2. Lou Williams, SG (L.A. Clippers) — Williams has pulled off an even more exaggerated version of what Oladipo has done. He’s in year 13, and he’s better than ever.

3. Tyreke Evans, G (Memphis) — Sure, Evans has put up numbers before, but he also got to a point where he was trickling out of the league. Sinking 40 percent of his 3s on a career-high attempts has helped transform his offensive game.

Coach of the Year

1. Gregg Popovich (San Antonio) — Top-five player Kawhi Leonard has played in only nine games this year and, somehow, the Spurs could still end up with 50 wins. Besides, when is voting for the man the entire basketball world believes is the best coach in the game ever the wrong choice?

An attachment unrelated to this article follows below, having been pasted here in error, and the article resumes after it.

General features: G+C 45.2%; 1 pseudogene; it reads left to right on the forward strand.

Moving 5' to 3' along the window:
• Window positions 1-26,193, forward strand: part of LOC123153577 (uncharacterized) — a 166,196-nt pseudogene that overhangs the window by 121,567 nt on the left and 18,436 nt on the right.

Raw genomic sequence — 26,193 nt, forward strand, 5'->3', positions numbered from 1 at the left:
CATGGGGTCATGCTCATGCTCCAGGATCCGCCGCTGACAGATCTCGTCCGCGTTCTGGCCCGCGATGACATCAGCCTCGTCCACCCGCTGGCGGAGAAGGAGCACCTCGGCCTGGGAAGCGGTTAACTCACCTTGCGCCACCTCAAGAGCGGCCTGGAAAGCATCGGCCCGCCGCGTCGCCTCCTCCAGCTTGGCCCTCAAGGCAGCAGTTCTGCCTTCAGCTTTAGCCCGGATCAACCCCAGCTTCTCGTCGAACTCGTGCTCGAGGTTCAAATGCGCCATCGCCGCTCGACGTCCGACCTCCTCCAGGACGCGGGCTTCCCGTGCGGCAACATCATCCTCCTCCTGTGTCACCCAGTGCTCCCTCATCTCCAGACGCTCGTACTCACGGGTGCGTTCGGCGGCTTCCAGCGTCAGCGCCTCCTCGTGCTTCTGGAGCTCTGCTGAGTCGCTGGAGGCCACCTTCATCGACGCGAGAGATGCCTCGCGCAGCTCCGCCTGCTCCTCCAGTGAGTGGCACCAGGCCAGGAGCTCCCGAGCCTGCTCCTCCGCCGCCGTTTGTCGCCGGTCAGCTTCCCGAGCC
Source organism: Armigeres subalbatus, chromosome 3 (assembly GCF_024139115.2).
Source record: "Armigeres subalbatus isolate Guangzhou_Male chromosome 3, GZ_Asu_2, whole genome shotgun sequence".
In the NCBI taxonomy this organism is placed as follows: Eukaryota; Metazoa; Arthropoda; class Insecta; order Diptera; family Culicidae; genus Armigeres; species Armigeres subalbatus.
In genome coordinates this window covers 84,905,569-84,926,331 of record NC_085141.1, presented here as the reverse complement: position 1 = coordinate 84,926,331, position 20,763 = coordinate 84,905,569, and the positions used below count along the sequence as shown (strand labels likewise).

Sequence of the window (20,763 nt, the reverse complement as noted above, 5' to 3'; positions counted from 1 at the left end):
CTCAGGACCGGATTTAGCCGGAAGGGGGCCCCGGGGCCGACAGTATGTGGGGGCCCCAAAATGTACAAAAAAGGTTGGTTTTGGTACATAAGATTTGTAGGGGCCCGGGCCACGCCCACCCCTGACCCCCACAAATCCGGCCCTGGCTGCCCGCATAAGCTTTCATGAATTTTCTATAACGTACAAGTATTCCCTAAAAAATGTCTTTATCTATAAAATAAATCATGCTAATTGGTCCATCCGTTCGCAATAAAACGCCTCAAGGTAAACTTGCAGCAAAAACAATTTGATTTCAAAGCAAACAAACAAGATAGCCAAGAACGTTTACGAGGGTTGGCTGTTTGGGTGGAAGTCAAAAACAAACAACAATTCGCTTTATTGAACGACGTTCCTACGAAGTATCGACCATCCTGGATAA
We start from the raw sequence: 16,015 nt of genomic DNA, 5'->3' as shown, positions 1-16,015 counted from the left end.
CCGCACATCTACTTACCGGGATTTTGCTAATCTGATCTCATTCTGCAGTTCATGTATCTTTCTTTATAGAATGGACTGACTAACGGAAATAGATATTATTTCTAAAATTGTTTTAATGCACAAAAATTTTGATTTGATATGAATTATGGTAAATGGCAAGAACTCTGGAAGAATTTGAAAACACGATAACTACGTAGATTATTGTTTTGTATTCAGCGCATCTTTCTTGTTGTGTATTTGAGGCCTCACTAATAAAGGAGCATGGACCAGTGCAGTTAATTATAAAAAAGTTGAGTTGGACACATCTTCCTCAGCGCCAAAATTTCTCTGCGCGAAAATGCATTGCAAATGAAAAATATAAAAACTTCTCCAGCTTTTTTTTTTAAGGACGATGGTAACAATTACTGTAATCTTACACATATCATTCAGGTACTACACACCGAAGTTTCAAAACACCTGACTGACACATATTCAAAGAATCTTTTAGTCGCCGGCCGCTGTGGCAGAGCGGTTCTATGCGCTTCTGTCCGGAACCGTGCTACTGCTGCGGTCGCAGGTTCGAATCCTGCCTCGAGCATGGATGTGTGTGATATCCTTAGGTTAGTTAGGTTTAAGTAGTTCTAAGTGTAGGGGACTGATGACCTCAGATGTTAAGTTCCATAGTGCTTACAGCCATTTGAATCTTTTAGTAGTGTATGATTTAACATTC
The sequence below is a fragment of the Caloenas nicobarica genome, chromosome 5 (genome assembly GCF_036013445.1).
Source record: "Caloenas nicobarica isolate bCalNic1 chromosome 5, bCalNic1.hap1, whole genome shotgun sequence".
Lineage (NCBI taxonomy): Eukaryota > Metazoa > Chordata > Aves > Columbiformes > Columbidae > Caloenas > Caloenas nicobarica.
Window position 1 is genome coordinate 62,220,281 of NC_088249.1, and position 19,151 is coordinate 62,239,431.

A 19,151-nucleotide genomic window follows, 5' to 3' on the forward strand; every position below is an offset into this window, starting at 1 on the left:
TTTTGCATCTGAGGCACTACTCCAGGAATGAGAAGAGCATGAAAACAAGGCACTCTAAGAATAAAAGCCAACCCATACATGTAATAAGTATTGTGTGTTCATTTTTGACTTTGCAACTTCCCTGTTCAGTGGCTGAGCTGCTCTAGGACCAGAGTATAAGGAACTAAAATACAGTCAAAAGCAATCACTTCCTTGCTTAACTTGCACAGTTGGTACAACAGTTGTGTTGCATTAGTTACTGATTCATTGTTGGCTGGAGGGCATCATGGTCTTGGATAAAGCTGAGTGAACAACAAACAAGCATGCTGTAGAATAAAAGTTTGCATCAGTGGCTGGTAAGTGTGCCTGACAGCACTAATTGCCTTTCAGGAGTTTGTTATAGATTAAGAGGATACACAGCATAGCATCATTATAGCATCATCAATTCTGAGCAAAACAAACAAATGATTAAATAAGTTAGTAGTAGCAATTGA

2. Dwane Casey (Toronto) — The Raptors had been one of the Eastern Conference’s most successful teams in recent years. They have multiple All-Stars. Yet, Casey completely revamped their offense this season, has received immediate buy-in from one through 15 and is now leading the squad with the best record in the East. That’s nothing short of impressive.

3. Brad Stevens (Boston) — The Celtics’ tactician lost summer signee Gordon Hayward only minutes into the season and has helped Boston maintain as one of the NBA’s best, anyway.

NBA Awards... so far